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Detention Centers Fill Up; 1K Border Detainees Sent To California Prison

Eduardo Olmos, a Border Patrol public affairs officer, peers through a section of primary fencing between the San Ysidro and Otay Mesa ports of entry in San Diego on Aug. 16, 2017.
Brandon Quester / inewsource
Eduardo Olmos, a Border Patrol public affairs officer, peers through a section of primary fencing between the San Ysidro and Otay Mesa ports of entry in San Diego on Aug. 16, 2017.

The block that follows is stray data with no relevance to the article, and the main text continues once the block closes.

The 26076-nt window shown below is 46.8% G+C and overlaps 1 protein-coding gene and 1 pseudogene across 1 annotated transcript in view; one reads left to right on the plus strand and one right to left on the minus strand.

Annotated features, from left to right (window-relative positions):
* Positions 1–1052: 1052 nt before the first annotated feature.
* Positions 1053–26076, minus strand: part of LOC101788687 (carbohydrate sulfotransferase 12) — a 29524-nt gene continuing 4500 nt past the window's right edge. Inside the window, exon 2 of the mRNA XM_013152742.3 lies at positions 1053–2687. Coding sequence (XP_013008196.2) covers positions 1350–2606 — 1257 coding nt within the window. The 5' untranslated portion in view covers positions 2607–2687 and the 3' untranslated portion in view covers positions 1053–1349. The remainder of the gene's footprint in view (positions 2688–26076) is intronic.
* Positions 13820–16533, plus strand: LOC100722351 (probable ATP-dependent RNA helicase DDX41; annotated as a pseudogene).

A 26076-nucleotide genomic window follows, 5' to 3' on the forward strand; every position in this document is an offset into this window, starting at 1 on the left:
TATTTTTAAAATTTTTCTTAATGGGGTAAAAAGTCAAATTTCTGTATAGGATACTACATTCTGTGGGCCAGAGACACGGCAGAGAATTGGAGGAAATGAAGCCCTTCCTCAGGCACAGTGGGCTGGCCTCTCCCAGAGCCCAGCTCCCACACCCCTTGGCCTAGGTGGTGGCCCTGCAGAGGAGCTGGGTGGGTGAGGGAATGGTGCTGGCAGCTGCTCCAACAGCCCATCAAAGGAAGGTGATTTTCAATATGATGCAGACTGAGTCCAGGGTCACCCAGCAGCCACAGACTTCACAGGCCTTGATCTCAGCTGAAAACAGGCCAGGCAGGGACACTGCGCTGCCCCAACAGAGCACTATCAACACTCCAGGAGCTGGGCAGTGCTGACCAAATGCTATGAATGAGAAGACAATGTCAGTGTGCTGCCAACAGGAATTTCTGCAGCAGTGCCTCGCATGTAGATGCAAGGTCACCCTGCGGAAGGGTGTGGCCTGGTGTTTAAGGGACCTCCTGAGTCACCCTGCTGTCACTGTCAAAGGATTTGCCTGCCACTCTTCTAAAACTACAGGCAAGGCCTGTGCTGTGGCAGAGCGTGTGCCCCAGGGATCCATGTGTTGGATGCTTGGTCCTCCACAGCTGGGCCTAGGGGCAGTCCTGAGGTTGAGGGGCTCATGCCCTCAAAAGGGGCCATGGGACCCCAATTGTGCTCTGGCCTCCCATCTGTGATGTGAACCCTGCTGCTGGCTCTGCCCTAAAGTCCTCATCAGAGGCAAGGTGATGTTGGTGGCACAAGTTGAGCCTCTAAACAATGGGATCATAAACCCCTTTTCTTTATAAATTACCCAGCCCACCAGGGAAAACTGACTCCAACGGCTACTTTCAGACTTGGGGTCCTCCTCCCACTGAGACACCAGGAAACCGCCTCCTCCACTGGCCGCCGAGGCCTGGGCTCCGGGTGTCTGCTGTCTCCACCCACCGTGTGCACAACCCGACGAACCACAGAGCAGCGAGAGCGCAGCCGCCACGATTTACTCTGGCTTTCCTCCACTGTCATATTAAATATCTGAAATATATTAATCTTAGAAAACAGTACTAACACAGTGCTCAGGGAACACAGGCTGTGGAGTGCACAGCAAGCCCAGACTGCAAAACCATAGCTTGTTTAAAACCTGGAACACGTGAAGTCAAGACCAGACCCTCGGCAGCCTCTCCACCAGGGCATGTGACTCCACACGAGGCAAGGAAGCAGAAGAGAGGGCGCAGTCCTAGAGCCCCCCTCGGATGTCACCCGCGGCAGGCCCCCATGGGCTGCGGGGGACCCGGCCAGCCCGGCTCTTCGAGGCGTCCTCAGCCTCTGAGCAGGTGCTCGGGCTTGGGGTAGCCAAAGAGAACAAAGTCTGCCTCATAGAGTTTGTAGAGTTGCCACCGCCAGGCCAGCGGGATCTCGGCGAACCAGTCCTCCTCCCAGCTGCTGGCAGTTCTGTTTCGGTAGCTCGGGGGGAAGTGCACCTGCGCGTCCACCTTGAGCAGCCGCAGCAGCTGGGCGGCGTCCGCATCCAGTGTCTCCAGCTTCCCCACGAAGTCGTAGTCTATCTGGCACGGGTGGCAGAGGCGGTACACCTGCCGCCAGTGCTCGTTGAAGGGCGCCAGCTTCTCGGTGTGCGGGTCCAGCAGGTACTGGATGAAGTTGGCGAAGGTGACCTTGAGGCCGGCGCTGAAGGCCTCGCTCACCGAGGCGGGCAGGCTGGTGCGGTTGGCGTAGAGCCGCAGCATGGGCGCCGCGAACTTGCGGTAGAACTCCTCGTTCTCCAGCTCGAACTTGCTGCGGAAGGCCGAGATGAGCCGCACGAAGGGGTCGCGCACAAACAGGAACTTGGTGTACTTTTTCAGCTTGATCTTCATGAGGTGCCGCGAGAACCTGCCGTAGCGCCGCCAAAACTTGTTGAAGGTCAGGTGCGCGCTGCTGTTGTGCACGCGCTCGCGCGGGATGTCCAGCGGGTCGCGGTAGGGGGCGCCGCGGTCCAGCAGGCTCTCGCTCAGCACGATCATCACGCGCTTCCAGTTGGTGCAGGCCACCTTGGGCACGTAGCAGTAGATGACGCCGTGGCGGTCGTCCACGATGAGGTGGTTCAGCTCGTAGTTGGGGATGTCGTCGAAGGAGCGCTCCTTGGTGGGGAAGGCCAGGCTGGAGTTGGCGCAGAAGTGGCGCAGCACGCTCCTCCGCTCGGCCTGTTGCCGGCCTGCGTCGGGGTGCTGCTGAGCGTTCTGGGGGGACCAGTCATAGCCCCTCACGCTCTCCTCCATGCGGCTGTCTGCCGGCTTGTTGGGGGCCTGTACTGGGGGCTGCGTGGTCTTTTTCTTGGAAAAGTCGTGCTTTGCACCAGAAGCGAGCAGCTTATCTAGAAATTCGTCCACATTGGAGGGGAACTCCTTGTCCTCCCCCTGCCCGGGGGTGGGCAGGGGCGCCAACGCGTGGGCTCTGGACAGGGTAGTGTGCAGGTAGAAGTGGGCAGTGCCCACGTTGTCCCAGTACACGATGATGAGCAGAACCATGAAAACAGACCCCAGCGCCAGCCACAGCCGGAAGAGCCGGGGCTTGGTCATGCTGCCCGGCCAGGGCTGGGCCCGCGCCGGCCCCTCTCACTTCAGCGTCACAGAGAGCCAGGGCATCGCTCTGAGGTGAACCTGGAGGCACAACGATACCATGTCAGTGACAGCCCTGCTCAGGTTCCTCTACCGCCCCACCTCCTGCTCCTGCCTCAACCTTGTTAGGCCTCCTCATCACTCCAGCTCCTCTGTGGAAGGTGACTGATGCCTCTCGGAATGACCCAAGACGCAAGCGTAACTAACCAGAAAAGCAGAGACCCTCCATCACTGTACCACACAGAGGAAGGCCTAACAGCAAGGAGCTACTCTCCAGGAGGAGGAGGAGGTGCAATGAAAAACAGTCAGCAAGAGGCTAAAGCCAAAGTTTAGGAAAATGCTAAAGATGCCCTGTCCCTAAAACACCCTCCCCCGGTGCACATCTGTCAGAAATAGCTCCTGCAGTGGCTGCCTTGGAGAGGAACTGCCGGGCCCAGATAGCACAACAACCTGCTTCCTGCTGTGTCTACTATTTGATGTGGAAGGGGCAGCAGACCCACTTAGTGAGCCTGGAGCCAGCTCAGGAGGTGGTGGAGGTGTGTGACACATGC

Detention Centers Fill Up; 1K Border Detainees Sent To California Prison
Detention Centers Fill Up; 1K Border Detainees Sent To California Prison GUEST: Kate Morrissey, immigration reporter, The San Diego Union-Tribune